John Coppes, M.D, OB/GYN physician and medical director at AMC, says the designation truly is wonderful. “To be the first Baby-Friendly designated health care facility in Minnesota speaks loud and clear that our health care team is serious about providing the best care possible in the Women’s Special Care Unit,” says Dr. Coppes. “The benefits of breastfeeding could translate into millions of dollars of savings to our health care system through decreased hospitalizations and pediatric clinic visits. At AMC, over 80% of women breastfeed their newborns, which is higher than the national average of 75%.”
Designations last for five years and at the end of that five year period, facilities are reassessed in order to retain their Baby-Friendly designation. However, in order to assure that facilities are maintaining the high standard of care that the Baby-Friendly designation represents, they must undertake annual quality assurance and improvement projects assigned by Baby-Friendly USA.
For more information on the Baby-Friendly initiative, go to the BFHI web site at http://www.babyfriendlyusa.org.
AMC practices that support mother/baby care include:
- 24-hour rooming in of infants — newborns stays in the patient room at all times so weighing, measuring, bathing, any medications administered, and all other infant care provided by a nurse or physician is done at the patient’s bedside.
- Lactation consultant and lactation educator on staff — meets with patients to provide breastfeeding education and support, before the birth, following the birth, and as needed after discharge.
- Invitations sent to all patients at 32 weeks to visit the Women’s Special Care Unit — all patients receive a special invitation to visit the unit so they will know what to expect when they deliver.
- Skin-to-skin contact of babies with mothers/fathers — once the newborn is delivered they are immediately placed on the mother’s chest, which helps stabilize the infants more quickly (if the newborn is delivered by cesarean section, the father often provides the skin-to-skin contact until the mother returns from surgery).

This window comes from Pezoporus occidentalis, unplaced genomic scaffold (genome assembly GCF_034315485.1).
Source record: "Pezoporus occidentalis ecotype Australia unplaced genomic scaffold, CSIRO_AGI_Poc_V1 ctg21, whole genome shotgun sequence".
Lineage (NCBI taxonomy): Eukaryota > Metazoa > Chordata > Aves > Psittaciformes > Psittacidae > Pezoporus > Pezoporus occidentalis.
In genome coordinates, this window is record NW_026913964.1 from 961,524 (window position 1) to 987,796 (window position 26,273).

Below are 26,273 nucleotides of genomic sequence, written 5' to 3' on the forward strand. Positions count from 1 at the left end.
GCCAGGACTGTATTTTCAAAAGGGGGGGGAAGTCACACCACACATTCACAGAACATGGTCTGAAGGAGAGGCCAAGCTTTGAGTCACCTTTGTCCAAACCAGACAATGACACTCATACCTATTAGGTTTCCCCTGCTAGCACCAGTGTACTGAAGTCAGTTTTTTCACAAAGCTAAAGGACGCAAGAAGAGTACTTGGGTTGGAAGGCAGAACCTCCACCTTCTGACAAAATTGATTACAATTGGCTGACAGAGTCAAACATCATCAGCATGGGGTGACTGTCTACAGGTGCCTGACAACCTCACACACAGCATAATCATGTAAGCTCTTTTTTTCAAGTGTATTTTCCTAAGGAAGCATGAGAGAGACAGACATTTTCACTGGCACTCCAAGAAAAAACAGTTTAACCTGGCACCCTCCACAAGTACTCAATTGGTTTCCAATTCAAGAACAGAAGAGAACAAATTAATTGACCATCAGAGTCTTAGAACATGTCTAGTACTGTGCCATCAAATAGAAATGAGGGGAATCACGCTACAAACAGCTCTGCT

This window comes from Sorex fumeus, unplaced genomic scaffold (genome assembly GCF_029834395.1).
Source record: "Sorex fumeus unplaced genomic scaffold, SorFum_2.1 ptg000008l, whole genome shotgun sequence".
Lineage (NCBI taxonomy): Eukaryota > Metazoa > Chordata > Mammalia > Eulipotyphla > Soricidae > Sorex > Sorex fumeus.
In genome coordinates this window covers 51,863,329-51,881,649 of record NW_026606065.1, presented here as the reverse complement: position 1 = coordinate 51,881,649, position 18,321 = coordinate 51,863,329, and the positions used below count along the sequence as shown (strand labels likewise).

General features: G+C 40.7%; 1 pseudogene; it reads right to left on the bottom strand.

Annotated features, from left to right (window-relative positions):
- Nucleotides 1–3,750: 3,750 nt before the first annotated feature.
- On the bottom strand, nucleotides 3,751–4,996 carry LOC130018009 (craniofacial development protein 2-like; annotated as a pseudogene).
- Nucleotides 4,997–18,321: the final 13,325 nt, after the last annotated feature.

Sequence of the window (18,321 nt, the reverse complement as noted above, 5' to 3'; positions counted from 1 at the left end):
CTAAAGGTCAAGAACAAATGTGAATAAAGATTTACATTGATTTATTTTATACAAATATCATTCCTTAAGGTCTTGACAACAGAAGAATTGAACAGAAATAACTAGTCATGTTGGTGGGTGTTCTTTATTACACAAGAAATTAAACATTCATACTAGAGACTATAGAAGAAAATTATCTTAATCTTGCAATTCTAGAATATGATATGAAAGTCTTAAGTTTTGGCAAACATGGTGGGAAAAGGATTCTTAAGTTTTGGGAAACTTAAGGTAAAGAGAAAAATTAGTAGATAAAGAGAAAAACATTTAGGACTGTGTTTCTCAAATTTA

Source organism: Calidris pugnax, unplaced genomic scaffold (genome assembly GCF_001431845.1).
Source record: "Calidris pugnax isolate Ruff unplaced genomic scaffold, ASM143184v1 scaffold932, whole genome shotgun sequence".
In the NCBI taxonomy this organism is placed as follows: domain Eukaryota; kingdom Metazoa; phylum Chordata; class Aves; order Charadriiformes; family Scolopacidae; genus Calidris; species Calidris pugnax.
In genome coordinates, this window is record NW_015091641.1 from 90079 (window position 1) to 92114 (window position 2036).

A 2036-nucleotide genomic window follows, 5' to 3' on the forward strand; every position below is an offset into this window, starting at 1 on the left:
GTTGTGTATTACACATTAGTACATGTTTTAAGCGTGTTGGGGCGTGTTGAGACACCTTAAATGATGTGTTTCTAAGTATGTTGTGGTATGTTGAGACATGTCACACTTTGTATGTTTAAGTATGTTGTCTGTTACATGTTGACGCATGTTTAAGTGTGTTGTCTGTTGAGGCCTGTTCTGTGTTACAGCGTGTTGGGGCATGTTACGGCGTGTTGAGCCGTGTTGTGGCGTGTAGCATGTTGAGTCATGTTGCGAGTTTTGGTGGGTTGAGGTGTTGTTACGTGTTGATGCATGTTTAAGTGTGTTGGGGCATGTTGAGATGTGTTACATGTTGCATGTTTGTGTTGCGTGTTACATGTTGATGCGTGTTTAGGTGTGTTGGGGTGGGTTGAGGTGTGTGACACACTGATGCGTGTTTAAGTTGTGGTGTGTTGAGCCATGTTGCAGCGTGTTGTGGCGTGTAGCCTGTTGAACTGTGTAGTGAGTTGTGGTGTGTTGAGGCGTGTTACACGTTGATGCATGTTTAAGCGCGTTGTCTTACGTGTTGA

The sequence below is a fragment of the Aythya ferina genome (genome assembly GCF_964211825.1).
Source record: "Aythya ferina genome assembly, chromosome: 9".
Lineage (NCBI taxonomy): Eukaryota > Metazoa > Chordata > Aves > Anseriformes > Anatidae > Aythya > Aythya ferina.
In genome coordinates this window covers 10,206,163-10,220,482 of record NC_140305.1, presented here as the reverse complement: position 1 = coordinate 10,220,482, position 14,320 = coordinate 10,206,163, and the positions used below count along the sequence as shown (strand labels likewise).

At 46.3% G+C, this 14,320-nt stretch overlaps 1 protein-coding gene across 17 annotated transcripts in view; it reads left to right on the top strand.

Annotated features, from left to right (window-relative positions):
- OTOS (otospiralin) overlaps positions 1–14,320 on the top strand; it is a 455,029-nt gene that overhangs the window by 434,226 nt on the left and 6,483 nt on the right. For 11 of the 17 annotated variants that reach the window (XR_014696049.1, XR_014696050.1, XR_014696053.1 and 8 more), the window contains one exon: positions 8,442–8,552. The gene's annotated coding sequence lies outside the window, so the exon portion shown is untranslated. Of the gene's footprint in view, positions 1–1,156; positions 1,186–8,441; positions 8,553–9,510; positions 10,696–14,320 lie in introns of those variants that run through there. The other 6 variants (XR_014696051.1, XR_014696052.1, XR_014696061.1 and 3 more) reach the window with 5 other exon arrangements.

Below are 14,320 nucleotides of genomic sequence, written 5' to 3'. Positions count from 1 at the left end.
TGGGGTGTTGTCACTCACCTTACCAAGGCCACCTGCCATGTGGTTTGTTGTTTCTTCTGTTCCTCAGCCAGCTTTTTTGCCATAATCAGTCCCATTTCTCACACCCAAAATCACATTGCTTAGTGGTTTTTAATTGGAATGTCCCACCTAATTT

- Education provided to all staff and patients — all staff are required to complete online education and all patients receive education on delivery, breastfeeding, and pre and post-partum issues.
- Adhere to the 10 steps to successful breastfeeding — promote and support the ten steps as outlined by BFHI including:
1. Have a written breastfeeding policy that is routinely communicated to all health care staff.
2. Train all health care staff in skills necessary to implement this policy.
3. Inform all pregnant women about the benefits and management of breastfeeding.
4. Help mothers initiate breastfeeding within one hour of birth.
5. Show mothers how to breastfeed and how to maintain lactation, even if they are separated from their infants.
6. Give newborn infants no food or drink other than breast milk, unless medically indicated.
7. Practice “rooming in” to allow mothers and infants to remain together 24 hours a day.
8. Encourage breastfeeding on demand.
9. Give no pacifiers or artificial nipples to breastfeeding infants.
10. Foster the establishment of breastfeeding support groups and refer mothers to them at the time of discharge from the hospital.
- All infant products including formula, nipples, wipes, diapers and others as needed are purchased by AMC to ensure that there is no product promotion by outside vendors or companies